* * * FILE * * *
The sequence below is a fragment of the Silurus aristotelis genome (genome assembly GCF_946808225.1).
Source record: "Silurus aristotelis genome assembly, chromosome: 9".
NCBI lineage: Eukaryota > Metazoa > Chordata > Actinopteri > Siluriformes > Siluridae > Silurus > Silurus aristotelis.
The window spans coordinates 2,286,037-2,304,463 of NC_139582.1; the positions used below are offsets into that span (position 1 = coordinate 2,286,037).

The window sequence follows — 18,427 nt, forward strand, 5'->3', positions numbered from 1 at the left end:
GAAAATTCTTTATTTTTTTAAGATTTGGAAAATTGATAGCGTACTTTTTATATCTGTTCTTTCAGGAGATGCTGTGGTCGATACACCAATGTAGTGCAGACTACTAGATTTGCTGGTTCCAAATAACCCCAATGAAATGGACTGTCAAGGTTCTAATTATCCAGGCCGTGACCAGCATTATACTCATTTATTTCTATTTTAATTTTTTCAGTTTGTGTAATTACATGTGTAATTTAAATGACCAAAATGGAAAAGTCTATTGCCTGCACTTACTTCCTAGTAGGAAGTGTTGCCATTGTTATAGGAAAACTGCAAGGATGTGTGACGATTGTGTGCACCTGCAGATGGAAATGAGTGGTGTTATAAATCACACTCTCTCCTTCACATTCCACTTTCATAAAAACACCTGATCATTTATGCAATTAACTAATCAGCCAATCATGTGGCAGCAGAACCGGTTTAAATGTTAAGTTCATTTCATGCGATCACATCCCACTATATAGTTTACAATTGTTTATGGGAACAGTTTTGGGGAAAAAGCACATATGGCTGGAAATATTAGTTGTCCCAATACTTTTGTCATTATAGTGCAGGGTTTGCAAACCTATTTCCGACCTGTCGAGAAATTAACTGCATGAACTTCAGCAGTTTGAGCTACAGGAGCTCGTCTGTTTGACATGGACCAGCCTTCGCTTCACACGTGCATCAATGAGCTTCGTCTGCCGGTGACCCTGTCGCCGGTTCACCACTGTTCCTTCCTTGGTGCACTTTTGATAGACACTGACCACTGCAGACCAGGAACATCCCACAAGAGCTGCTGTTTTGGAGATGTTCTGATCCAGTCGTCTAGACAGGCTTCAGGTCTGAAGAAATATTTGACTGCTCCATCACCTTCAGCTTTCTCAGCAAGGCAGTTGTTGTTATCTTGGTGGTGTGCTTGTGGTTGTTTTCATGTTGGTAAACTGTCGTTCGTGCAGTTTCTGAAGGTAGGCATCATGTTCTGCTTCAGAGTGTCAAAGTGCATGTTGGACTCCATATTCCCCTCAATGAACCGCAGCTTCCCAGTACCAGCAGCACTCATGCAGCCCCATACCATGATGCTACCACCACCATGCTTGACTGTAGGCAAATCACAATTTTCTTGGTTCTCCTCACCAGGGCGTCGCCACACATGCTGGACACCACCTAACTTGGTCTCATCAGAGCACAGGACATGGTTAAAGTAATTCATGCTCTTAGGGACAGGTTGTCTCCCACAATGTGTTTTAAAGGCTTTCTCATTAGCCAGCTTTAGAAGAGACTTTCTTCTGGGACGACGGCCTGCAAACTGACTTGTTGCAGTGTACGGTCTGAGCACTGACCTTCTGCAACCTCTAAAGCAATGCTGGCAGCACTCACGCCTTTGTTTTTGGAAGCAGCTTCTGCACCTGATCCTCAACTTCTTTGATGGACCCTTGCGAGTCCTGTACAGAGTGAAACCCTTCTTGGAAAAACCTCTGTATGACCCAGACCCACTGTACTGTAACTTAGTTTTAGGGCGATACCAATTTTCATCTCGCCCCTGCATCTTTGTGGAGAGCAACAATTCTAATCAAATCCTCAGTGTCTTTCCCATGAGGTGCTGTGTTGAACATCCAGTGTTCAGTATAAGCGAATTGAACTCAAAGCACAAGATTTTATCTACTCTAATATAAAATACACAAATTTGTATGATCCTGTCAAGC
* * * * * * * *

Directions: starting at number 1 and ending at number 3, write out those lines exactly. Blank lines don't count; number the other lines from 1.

The sequence below is a fragment of the Silurus aristotelis genome (genome assembly GCF_946808225.1).
Source record: "Silurus aristotelis genome assembly, chromosome: 9".
NCBI lineage: Eukaryota > Metazoa > Chordata > Actinopteri > Siluriformes > Siluridae > Silurus > Silurus aristotelis.